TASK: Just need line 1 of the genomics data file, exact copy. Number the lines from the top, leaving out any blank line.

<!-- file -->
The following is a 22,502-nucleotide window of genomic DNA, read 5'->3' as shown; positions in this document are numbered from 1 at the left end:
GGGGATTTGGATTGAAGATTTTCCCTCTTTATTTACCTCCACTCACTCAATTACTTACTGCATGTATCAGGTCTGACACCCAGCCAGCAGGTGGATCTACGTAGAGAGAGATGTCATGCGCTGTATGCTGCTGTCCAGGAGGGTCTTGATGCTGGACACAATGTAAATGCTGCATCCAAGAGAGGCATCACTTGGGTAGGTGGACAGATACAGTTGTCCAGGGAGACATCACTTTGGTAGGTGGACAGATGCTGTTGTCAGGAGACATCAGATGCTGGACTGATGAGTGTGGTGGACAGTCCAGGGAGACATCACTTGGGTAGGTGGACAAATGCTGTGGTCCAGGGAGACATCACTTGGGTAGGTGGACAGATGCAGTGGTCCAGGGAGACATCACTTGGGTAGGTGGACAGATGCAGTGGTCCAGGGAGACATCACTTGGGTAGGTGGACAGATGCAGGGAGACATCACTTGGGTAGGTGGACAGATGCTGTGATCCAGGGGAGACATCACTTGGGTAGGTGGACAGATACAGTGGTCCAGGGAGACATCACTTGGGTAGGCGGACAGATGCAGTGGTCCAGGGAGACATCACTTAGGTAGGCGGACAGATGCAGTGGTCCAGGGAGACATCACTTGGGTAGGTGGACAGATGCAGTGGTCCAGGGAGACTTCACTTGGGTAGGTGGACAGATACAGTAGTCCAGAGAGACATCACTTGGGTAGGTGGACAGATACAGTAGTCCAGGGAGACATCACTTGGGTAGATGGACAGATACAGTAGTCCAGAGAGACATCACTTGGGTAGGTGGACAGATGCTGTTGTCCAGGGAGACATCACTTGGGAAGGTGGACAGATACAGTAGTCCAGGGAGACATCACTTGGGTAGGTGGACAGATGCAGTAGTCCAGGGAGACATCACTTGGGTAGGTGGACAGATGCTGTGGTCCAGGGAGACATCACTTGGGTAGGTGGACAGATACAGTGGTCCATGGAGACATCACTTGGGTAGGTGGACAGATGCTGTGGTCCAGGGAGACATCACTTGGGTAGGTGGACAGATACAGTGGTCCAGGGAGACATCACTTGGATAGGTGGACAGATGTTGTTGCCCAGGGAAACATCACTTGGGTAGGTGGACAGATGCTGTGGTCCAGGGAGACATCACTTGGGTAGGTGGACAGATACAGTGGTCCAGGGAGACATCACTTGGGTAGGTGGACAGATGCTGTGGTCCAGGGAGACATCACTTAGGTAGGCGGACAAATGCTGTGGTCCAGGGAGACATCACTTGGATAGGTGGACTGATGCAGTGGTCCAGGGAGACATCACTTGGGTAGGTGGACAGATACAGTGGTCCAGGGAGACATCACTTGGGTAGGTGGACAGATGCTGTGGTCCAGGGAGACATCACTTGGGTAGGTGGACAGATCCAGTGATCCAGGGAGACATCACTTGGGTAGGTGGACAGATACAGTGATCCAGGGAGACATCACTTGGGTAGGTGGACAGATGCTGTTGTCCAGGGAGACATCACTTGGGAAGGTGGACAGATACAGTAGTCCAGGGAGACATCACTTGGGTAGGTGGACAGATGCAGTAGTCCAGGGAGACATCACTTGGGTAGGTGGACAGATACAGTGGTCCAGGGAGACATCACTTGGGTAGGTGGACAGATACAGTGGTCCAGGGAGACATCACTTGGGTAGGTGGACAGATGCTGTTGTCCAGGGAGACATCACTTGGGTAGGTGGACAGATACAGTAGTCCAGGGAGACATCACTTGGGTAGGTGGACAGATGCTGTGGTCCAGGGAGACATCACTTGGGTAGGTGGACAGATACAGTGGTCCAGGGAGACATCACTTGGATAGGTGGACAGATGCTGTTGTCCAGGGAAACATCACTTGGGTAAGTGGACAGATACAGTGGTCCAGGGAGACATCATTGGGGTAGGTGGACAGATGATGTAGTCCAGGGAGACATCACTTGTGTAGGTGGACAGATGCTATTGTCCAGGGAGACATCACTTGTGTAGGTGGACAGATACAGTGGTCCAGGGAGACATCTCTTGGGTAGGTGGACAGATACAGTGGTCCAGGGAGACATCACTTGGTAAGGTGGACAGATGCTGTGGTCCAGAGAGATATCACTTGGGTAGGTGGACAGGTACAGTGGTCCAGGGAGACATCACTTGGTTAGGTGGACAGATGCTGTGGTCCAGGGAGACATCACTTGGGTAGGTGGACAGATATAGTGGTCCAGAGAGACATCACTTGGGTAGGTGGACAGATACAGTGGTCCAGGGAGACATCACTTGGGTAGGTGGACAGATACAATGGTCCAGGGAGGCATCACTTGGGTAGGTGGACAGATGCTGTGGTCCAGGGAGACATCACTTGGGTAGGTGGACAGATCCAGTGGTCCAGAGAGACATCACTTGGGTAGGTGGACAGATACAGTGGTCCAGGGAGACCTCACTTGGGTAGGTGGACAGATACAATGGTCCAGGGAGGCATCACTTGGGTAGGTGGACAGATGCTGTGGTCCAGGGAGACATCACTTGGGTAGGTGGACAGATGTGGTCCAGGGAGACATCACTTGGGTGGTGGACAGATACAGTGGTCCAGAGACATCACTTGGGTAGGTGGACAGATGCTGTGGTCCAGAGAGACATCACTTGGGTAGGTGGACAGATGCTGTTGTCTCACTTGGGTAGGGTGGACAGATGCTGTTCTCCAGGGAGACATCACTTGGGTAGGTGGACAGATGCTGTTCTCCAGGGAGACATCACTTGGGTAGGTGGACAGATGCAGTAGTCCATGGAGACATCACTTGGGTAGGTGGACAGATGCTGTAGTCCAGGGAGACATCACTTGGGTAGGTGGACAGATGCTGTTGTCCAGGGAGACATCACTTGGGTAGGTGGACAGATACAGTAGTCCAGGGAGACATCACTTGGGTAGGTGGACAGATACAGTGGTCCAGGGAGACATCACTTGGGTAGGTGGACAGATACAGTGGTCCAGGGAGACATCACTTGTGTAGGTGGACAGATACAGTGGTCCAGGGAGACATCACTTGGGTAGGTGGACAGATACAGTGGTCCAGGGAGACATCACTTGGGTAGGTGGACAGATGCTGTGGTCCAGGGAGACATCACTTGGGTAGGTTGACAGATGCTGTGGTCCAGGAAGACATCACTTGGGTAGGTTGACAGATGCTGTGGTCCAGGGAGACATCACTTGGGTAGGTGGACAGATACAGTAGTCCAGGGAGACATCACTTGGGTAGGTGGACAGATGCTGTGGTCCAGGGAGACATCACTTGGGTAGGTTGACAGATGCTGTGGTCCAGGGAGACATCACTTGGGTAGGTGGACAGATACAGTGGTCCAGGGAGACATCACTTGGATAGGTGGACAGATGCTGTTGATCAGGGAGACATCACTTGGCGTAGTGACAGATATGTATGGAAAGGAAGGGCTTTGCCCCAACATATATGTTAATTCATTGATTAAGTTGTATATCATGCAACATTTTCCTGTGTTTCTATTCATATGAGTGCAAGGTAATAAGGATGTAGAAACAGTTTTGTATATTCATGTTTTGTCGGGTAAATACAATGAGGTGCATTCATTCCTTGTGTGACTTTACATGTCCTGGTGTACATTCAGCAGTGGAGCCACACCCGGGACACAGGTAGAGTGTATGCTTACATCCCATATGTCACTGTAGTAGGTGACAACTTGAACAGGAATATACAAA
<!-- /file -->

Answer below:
The following is a 22,502-nucleotide window of genomic DNA, read 5'->3' as shown; positions in this document are numbered from 1 at the left end: